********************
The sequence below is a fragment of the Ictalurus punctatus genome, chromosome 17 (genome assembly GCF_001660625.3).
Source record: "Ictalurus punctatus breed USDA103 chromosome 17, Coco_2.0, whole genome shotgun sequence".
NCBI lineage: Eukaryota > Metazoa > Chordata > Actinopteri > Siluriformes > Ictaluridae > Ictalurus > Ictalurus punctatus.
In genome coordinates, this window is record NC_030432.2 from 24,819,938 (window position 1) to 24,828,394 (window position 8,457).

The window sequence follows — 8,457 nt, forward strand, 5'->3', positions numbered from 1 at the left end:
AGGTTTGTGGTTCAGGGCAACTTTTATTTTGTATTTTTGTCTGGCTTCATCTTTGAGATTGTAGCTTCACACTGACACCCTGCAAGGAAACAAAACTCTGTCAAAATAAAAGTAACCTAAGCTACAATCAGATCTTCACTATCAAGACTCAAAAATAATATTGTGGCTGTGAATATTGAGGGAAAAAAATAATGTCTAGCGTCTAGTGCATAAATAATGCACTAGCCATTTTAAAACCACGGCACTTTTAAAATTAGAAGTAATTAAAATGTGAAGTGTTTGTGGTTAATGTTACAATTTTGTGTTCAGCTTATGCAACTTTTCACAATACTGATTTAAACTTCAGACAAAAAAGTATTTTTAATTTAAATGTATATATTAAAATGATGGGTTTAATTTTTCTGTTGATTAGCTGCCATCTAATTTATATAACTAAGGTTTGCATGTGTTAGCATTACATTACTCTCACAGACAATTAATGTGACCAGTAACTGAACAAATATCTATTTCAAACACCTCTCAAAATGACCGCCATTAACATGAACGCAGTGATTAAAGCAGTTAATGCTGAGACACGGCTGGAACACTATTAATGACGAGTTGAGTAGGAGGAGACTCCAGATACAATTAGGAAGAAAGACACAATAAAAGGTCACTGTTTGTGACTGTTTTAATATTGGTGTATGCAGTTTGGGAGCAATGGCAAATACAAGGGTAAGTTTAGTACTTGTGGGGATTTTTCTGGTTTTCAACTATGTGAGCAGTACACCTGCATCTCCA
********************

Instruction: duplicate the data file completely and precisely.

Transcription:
The sequence below is a fragment of the Ictalurus punctatus genome, chromosome 17 (genome assembly GCF_001660625.3).
Source record: "Ictalurus punctatus breed USDA103 chromosome 17, Coco_2.0, whole genome shotgun sequence".
NCBI lineage: Eukaryota > Metazoa > Chordata > Actinopteri > Siluriformes > Ictaluridae > Ictalurus > Ictalurus punctatus.
In genome coordinates, this window is record NC_030432.2 from 24,819,938 (window position 1) to 24,828,394 (window position 8,457).

The window sequence follows — 8,457 nt, forward strand, 5'->3', positions numbered from 1 at the left end:
AGGTTTGTGGTTCAGGGCAACTTTTATTTTGTATTTTTGTCTGGCTTCATCTTTGAGATTGTAGCTTCACACTGACACCCTGCAAGGAAACAAAACTCTGTCAAAATAAAAGTAACCTAAGCTACAATCAGATCTTCACTATCAAGACTCAAAAATAATATTGTGGCTGTGAATATTGAGGGAAAAAAATAATGTCTAGCGTCTAGTGCATAAATAATGCACTAGCCATTTTAAAACCACGGCACTTTTAAAATTAGAAGTAATTAAAATGTGAAGTGTTTGTGGTTAATGTTACAATTTTGTGTTCAGCTTATGCAACTTTTCACAATACTGATTTAAACTTCAGACAAAAAAGTATTTTTAATTTAAATGTATATATTAAAATGATGGGTTTAATTTTTCTGTTGATTAGCTGCCATCTAATTTATATAACTAAGGTTTGCATGTGTTAGCATTACATTACTCTCACAGACAATTAATGTGACCAGTAACTGAACAAATATCTATTTCAAACACCTCTCAAAATGACCGCCATTAACATGAACGCAGTGATTAAAGCAGTTAATGCTGAGACACGGCTGGAACACTATTAATGACGAGTTGAGTAGGAGGAGACTCCAGATACAATTAGGAAGAAAGACACAATAAAAGGTCACTGTTTGTGACTGTTTTAATATTGGTGTATGCAGTTTGGGAGCAATGGCAAATACAAGGGTAAGTTTAGTACTTGTGGGGATTTTTCTGGTTTTCAACTATGTGAGCAGTACACCTGCATCTCCA